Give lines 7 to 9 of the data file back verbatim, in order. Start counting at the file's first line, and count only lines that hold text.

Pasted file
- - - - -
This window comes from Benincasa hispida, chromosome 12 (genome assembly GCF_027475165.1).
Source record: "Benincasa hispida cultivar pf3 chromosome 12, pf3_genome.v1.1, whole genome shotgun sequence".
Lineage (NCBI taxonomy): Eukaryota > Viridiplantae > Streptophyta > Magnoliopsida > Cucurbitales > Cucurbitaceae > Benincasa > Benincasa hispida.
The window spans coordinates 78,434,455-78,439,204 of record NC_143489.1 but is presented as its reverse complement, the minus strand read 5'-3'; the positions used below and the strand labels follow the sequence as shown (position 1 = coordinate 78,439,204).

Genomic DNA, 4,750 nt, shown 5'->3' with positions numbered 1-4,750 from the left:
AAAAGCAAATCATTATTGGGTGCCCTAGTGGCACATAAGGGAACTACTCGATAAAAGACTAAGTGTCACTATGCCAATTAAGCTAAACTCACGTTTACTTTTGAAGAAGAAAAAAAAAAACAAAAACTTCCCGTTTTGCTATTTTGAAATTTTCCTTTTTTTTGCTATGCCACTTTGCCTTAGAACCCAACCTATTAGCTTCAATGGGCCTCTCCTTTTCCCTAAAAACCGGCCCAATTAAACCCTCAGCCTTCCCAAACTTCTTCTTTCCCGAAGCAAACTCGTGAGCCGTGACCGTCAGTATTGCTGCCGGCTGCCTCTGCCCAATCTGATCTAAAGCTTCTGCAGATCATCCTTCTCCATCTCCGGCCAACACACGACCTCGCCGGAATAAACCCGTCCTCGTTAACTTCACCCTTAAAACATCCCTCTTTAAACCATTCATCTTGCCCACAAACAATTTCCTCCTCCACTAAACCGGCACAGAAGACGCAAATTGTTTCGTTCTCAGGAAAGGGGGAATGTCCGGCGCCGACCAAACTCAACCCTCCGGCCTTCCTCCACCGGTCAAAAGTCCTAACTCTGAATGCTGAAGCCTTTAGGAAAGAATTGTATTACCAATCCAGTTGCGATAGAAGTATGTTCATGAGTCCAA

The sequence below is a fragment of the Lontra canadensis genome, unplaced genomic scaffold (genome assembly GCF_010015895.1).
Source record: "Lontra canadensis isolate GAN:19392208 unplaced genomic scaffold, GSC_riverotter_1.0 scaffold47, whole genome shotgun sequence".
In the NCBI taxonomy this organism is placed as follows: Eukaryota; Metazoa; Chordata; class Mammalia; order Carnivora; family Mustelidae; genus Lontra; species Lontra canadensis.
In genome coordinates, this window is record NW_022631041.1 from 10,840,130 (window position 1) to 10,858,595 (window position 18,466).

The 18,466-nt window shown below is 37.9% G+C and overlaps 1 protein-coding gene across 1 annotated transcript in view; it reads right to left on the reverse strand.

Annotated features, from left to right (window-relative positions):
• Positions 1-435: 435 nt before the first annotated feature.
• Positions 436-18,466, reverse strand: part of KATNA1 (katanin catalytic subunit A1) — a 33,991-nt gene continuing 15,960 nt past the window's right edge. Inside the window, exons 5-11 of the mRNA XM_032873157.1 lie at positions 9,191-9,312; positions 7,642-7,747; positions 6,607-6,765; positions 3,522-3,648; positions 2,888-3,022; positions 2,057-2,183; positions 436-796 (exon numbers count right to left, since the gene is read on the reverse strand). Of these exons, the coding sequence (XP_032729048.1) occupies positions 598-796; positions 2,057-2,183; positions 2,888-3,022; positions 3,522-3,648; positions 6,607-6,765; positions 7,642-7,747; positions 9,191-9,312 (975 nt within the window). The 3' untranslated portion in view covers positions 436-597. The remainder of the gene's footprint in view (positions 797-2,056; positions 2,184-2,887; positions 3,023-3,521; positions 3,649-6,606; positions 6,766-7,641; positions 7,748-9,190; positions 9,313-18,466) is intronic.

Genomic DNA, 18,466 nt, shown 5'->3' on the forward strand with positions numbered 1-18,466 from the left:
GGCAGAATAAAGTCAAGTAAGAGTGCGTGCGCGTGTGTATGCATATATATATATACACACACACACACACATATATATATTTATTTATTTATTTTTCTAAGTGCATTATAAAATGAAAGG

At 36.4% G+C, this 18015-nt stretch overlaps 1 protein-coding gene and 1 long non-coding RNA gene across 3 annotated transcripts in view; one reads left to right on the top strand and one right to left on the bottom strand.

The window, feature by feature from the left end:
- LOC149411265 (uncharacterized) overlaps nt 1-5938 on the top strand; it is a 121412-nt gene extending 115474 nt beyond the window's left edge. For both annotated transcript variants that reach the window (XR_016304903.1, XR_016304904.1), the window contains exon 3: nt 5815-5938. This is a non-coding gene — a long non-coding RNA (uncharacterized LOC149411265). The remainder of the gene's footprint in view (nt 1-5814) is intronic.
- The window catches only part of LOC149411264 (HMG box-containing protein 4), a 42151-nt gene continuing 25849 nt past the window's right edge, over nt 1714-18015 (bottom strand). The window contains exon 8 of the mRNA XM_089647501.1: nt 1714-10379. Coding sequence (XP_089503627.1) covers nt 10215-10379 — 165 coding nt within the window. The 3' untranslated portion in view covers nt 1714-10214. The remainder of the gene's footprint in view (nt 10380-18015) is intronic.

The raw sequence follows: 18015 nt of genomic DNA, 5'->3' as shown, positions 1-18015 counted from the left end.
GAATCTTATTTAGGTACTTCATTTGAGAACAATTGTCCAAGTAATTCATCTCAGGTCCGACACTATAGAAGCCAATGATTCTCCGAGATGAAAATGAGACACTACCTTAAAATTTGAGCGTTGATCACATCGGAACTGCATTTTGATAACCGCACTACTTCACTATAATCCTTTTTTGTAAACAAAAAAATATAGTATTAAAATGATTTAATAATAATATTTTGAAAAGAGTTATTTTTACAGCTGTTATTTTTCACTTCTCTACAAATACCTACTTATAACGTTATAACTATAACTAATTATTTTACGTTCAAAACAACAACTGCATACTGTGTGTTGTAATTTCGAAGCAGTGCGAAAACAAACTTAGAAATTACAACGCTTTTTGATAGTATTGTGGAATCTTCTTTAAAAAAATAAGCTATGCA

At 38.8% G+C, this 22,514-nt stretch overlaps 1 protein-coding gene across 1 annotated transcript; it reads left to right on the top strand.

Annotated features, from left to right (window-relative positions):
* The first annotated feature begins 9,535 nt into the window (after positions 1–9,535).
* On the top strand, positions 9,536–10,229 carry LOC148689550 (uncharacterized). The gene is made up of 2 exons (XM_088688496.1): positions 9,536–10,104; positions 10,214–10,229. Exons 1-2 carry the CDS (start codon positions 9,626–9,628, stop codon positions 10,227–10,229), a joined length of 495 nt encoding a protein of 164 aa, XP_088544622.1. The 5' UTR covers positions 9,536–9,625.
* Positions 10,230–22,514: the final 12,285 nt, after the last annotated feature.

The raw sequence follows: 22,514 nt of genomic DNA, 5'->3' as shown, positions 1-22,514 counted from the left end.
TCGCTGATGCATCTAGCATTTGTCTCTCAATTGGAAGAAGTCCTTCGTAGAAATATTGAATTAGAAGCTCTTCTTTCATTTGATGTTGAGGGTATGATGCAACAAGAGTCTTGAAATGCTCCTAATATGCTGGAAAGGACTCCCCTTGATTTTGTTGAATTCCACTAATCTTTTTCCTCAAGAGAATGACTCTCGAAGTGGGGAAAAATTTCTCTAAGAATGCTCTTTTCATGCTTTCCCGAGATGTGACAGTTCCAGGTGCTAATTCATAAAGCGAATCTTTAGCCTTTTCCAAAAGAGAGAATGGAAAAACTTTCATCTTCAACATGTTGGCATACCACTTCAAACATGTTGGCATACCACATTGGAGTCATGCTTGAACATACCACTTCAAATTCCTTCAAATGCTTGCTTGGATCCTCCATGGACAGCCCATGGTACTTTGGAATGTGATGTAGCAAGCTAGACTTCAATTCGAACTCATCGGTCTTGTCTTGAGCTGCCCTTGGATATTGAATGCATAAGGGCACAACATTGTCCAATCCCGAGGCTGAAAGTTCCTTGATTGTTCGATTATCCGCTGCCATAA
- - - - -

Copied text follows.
The sequence below is a fragment of the Lontra canadensis genome, unplaced genomic scaffold (genome assembly GCF_010015895.1).
Source record: "Lontra canadensis isolate GAN:19392208 unplaced genomic scaffold, GSC_riverotter_1.0 scaffold47, whole genome shotgun sequence".
In the NCBI taxonomy this organism is placed as follows: Eukaryota; Metazoa; Chordata; class Mammalia; order Carnivora; family Mustelidae; genus Lontra; species Lontra canadensis.